Crawford 'blatantly violated' principles
Former FDA commissioner Lester Crawford's criminal behavior while in office was “blatant,” according to District of Columbia US Attorney Jeffrey A. Taylor in a statement issued after Crawford pled guilty to two misdemeanor charges.
"One of the most important principles of our ethics laws is that public officials cannot have a financial interest in any decision that they make," Taylor said in a Justice Department press release with HHS Inspector General Daniel Levinson.
"Lester Crawford, who held one of the most important jobs in government, blatantly violated these principles," Taylor said.
The press release said that in July 2004 he disclosed his ownership of Sysco (worth $78,000) and Kimberly-Clark ($62,000) stock that six months previously he had falsely stated he had sold. Despite that disclosure, the press release said that Crawford in two other filings six months later failed to disclose owning those same, already-disclosed stocks. Crawford did not sell the Sysco stock until 10/25/04 and the Kimberly-Clark stock until 8/18/05.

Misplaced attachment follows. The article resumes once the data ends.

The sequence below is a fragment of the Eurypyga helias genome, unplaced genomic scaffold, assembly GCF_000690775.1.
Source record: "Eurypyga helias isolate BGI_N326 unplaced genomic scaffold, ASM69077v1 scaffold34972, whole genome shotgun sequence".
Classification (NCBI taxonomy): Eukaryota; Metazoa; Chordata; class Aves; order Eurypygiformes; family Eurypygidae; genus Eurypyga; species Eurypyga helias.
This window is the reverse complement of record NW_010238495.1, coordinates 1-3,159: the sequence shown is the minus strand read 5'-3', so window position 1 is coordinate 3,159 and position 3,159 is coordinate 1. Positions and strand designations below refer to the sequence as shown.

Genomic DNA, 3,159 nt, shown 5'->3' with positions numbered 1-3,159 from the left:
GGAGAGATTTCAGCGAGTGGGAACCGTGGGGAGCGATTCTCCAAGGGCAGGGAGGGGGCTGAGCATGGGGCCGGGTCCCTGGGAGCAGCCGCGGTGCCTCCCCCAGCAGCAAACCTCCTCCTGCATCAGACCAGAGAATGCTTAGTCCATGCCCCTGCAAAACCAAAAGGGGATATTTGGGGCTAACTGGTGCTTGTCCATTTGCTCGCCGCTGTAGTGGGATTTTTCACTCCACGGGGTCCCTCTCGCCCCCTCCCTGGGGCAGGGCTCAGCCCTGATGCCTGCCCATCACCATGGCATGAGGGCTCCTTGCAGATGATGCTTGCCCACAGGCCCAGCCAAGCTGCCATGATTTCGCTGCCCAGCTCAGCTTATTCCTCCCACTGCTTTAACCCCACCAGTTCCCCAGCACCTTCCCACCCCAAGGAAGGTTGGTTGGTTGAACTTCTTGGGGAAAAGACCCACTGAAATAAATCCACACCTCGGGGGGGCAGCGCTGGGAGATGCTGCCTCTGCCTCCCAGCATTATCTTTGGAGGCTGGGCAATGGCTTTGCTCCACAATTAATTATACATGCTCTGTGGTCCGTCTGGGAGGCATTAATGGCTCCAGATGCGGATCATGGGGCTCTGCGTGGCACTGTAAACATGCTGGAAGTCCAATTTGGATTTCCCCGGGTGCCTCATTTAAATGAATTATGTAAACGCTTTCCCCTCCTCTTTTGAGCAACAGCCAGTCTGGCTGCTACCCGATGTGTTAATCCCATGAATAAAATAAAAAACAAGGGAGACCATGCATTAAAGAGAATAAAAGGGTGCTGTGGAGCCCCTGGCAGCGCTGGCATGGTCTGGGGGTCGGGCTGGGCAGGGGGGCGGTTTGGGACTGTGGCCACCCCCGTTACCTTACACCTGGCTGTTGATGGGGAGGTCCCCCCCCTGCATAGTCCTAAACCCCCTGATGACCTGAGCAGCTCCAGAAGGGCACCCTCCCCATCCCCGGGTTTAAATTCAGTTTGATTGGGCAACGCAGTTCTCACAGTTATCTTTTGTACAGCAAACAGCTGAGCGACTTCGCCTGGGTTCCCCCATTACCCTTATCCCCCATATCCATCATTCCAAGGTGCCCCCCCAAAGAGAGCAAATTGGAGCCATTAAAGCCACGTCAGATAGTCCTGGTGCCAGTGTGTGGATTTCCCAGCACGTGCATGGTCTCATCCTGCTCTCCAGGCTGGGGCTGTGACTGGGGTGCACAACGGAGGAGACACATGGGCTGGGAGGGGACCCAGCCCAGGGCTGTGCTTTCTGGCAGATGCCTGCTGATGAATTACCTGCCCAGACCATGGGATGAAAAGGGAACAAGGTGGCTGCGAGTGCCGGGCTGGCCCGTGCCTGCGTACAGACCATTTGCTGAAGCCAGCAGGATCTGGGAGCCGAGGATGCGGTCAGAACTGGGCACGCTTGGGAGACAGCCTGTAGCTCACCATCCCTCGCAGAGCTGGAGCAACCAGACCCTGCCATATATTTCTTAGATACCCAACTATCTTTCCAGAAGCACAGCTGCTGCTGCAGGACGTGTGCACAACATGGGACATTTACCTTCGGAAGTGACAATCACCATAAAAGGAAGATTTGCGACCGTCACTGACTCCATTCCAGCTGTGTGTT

The release said Crawford's plea to making false writings was based on his failure to disclose his and his wife's ownership of stock in "significantly regulated organizations" to the Senate committee which confirmed him as commissioner and to the Executive Branch which annually took disclosure statements from him. His plea to conflict of interest was based on his ownership of the Sysco and $62,000 worth of Pepsico stock while chairing deliberations of FDA's Obesity Working Group in which both companies and their share holders had a financial interest.
Crawford's attorney was reported by the Dow Jones news service as saying he could get up to six months in jail or house arrest and a fine of up to $50,000 when he is sentenced in January.